I was originally given the opportunity to write for this fine publication because I had a certain perspective about Israel and that country's ever-worsening situation.

I love Israel and the Jews.  I have visited three times and highly recommend that you also see the land firsthand.  The reason for my lack of opinions concerning Israel has been purely practical -- constantly opining that the sky is about to fall creates doubt and lethargy.  Perish the thought.

But, as my old hero Bob Dylan used to sing, The times, they are a-changin'.

It is no accident that Benjamin Netanyahu's face graced a recent TIME cover.  To fully understand the gravity of what is happening in Israel, let's briefly review a similar past event.

In the late spring of 1967, Israel's surrounding Arab neighbors decided it was time to finish what Adolf Hitler had started.  And they made no bones about it.

Egypt's leader, Gamal Abdel Nasser, publicly proclaimed the pending extermination of the nation of Israel.  The tiny country, which at the time occupied less than one-tenth of one percent of the Middle East region, was an affront to Allah and had to go.

The Egyptian military began a massive buildup in the Sinai.  Israelis in Eilat saw their potential enemy's campfires increase exponentially just to their southwest.  Syria amassed hundreds of tanks on the Golan.  Jordan prepared for war.  Most Israelis prayed and, quite honestly, prepared for another holocaust.  Backhoes dug massive graves in public parks throughout the country.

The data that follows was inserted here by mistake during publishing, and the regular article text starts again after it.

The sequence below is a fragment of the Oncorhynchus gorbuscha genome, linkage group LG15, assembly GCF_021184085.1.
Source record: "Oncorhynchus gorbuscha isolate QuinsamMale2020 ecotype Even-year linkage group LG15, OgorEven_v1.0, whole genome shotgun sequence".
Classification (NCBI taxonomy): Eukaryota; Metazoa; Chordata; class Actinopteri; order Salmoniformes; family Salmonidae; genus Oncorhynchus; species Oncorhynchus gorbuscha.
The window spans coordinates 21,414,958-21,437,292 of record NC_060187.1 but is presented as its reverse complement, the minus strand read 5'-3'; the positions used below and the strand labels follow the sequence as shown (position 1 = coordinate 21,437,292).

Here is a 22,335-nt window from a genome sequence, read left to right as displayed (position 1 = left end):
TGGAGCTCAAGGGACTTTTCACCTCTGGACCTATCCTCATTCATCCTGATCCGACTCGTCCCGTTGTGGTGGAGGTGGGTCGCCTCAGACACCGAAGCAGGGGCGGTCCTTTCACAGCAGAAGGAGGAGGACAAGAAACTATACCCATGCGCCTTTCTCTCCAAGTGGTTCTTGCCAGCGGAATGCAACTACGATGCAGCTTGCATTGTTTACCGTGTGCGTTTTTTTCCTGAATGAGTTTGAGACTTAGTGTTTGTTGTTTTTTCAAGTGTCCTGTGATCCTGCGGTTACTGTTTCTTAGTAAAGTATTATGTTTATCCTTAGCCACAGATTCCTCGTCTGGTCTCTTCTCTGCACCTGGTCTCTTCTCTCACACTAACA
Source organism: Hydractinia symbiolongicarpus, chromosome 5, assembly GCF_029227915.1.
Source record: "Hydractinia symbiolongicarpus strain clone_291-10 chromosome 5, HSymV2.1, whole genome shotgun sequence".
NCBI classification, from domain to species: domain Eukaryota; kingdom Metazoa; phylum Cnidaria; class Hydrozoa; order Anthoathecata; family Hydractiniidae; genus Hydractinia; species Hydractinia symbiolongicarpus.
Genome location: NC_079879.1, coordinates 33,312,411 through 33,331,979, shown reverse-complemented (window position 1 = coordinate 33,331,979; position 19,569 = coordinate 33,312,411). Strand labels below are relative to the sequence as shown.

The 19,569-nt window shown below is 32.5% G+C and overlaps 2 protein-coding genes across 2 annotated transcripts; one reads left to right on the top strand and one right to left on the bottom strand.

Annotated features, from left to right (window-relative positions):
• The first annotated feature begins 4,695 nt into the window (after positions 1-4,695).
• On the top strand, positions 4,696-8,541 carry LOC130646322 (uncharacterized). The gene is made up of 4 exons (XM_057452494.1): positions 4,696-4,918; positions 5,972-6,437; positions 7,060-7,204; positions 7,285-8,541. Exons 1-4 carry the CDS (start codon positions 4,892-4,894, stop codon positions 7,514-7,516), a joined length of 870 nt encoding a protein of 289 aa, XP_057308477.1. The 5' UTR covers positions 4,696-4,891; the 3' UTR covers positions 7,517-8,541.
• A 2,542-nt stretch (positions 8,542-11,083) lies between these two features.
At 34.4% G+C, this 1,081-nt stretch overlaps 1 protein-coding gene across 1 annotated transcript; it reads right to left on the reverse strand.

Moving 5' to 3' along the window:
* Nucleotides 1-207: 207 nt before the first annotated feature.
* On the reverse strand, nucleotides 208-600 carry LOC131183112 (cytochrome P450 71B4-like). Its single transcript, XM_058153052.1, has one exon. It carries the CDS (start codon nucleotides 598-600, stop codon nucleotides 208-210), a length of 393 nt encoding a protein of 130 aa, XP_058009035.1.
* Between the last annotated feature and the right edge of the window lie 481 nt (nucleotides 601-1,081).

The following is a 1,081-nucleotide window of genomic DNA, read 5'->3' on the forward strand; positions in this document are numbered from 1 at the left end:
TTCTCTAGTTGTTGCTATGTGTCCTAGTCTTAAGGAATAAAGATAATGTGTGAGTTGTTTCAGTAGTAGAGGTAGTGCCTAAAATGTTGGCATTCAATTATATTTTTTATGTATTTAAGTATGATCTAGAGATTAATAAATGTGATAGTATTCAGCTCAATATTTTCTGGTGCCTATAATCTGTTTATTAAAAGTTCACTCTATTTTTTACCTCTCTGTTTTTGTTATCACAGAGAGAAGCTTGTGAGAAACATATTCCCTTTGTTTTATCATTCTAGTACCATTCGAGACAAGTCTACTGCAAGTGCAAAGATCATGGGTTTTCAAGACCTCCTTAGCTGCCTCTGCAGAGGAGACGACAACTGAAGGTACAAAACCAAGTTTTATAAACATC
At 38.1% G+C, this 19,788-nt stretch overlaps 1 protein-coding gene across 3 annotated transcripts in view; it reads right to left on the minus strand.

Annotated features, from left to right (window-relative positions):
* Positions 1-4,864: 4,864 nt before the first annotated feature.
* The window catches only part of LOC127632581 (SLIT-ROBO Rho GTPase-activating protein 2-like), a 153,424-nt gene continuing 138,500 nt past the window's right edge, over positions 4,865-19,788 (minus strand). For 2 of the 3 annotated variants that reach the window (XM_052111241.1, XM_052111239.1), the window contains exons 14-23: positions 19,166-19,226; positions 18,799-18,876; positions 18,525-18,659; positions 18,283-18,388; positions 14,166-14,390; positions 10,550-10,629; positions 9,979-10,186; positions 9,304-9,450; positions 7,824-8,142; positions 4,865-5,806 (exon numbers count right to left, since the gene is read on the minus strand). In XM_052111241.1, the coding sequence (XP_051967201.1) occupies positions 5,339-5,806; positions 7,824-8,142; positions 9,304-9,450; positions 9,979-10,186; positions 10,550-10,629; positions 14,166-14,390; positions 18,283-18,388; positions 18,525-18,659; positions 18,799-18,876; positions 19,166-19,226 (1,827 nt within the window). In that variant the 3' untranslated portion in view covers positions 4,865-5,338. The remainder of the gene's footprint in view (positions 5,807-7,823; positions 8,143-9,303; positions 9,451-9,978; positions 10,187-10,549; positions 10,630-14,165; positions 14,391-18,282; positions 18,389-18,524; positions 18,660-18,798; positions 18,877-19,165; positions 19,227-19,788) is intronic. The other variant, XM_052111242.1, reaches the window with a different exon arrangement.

Israel's government, however, had different plans.  There is a proverb about the progeny of Abraham, Isaac, and Jacob that says, If you want four or five opinions on any topic, ask two Jews.  As the very visible buildup continued, Israeli officials vociferously differed on what to do.  Finally, the feuding government factions were brought under one roof.  Israel hit first and won the war in six days. 

Why do I revisit that event?  Simply because Israel has again restructured their government.  The Middle East situation is purely theoretical to the other nations on our planet, but not to Israeli Jews.  They are eyeball to eyeball with a genuine, terminal threat.  The recent election in Egypt, which certainly means a dissolution of the decades-old peace treaty, tightens the noose.   

When the Israelis are backed into a corner, without an escape route, they make a very bad enemy.  They really don't care what Russia, China, Obama, or the United Nations thinks about their actions.  They have already played the dying victims' role and they will not revisit that experience. 

Expect a response soon.  I am neither a prophet nor the seventh son of a seventh son, but a plethora of foreboding red flags are flying and something big is about to happen.

Stay tuned.

Walt Osterman is the author of Not Home Yet: A Tale Concerning Israel's Rebirth. He served in Vietnam and is a Bronze Star recipient. He lives in Wyoming.